Tesco today claimed to have made a major breakthrough in the war on plastic, with the introduction of packaging using recycled soft plastic for the first time.
The supermarket said the move, beginning with a trial on seven of its own-label cheese lines, was a step towards its goal of allowing soft plastic, which typically goes to waste, to be continuously recycled into safe food-grade packaging.
Soft plastics are used to pack foods such as bread, pre-prepared salads, meat and cheese as a way of maintaining freshness and preventing food waste.
However, according to the 2019 UK Household Plastic Collection Survey, the UK uses almost 400,000 tonnes of soft plastics every year, of which just under 21,000 tonnes is collected and recycled into non-food grade material, with only 16% of local authorities actively collecting soft plastic.
Tesco began trialling recycling collection points for soft plastics in the south west of England in April 2019 in a bid to create a closed-loop system.
It has allowed customers to return items such as petfood pouches, shopping bags and crisp packets, all of which cannot commonly be recycled by local councils.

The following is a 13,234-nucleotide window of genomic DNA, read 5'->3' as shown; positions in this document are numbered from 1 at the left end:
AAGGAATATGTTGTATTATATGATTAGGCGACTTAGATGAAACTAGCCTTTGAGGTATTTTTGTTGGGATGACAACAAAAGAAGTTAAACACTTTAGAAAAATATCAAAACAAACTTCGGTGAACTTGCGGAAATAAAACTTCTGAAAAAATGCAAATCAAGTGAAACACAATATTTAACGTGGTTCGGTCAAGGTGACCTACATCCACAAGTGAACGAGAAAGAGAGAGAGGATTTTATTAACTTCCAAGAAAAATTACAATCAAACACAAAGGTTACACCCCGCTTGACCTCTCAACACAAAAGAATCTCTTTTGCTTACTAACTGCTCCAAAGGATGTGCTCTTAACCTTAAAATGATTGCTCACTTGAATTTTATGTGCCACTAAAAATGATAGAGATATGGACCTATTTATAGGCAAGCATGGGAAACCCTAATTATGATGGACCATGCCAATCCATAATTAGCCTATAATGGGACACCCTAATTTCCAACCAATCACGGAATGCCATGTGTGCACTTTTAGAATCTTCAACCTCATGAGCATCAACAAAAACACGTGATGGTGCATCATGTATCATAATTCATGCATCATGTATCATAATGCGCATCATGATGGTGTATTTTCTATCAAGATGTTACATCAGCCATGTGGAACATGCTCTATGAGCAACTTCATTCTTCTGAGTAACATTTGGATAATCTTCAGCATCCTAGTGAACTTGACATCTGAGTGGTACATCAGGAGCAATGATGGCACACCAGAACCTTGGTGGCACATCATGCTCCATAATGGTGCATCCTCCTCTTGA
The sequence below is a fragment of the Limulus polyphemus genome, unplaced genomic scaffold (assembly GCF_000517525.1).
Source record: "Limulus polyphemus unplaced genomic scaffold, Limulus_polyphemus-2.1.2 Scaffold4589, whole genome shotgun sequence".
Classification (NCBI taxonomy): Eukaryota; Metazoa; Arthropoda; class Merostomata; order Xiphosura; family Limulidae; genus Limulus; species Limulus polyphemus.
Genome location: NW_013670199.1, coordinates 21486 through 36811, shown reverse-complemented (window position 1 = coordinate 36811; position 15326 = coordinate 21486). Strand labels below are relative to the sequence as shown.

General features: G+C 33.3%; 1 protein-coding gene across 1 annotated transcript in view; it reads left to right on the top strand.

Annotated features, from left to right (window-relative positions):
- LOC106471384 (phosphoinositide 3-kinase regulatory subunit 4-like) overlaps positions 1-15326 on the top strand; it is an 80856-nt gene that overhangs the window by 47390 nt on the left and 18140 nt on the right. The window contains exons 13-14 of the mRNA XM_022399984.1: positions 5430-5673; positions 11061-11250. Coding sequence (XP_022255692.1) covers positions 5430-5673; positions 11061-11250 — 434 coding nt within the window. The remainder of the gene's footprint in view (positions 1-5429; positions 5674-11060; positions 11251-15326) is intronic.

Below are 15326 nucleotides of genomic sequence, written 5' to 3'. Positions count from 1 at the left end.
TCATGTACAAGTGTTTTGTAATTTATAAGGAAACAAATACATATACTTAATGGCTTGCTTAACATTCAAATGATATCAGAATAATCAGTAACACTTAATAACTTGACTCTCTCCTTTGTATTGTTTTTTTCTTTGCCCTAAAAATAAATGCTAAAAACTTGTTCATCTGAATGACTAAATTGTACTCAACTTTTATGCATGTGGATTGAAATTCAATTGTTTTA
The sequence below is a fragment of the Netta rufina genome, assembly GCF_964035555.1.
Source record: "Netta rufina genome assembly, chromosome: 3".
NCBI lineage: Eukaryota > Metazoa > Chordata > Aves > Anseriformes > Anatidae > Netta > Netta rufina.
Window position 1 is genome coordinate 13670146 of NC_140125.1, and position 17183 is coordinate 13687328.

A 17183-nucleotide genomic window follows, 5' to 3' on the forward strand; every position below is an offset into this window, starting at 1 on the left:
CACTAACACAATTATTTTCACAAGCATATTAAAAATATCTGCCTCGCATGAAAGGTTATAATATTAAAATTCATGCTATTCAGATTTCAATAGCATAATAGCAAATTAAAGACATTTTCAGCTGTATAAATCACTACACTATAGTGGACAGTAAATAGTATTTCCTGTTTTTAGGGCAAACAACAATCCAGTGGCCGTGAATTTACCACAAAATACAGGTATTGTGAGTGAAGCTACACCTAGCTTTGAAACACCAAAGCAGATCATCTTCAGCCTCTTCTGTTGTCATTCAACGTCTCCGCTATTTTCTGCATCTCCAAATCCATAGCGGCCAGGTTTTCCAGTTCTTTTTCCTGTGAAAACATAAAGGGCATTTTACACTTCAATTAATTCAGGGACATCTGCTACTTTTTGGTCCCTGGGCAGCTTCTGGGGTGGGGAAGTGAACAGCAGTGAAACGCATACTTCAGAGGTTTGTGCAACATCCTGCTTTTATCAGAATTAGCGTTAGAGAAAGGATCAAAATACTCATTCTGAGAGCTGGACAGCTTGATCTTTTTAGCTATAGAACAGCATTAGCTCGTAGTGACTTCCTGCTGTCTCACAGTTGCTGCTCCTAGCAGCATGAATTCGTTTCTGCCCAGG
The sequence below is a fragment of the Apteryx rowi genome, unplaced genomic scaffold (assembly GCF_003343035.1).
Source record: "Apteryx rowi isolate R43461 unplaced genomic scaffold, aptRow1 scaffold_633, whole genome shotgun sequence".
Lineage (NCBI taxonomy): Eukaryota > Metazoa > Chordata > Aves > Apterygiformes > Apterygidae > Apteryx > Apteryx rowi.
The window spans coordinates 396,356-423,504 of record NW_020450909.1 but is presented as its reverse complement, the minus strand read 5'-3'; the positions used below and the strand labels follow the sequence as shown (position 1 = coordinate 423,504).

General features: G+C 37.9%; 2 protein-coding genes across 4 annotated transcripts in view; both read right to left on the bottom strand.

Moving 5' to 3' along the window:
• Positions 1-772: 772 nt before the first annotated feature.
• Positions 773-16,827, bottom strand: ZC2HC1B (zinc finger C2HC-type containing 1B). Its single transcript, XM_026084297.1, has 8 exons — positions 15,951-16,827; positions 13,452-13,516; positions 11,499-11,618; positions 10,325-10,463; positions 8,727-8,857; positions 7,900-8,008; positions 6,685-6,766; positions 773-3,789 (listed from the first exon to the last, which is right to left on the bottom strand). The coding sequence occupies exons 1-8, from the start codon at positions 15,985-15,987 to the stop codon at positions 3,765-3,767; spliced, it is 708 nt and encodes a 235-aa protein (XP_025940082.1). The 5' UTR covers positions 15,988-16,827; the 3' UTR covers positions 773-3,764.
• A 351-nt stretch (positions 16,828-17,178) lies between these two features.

The supermarket has partnered with Plastic Energy, SABIC, Sealed Air and Bradburys Cheese on the latest trial, which if successful is set to be rolled out across a raft of Tesco products.
It works by allowing oil converted from soft plastic to be turned into plastic pellets, which can be used as a new form of packaging.
The trial will see seven different cheeses packed at Bradburys using the flexible plastic being stocked in Tesco stores, containing a minimum of 30% recycled material, which under the government’s plans would avoid the proposed new tax on single-use plastic.
“We are removing all excessive and non-recyclable packaging from our business and will ensure everything that remains can be recycled as a part of a closed loop,” said Tesco head of packaging James Bull.
“This exciting new partnership has the potential to show that every piece of plastic we use can be recycled. If we can roll out this approach at scale throughout our industry it could be of enormous benefit to our planet.”
Wrap UK director Peter Maddox added: “Tesco, a founding member of the UK Plastics Pact, has demonstrated that by taking an innovative and collaborative approach, new solutions can be found to take plastics from in-store collection points to a food-grade packaging format. The next challenge will be to test how scalable it is, and I look forward to seeing how the project progresses.”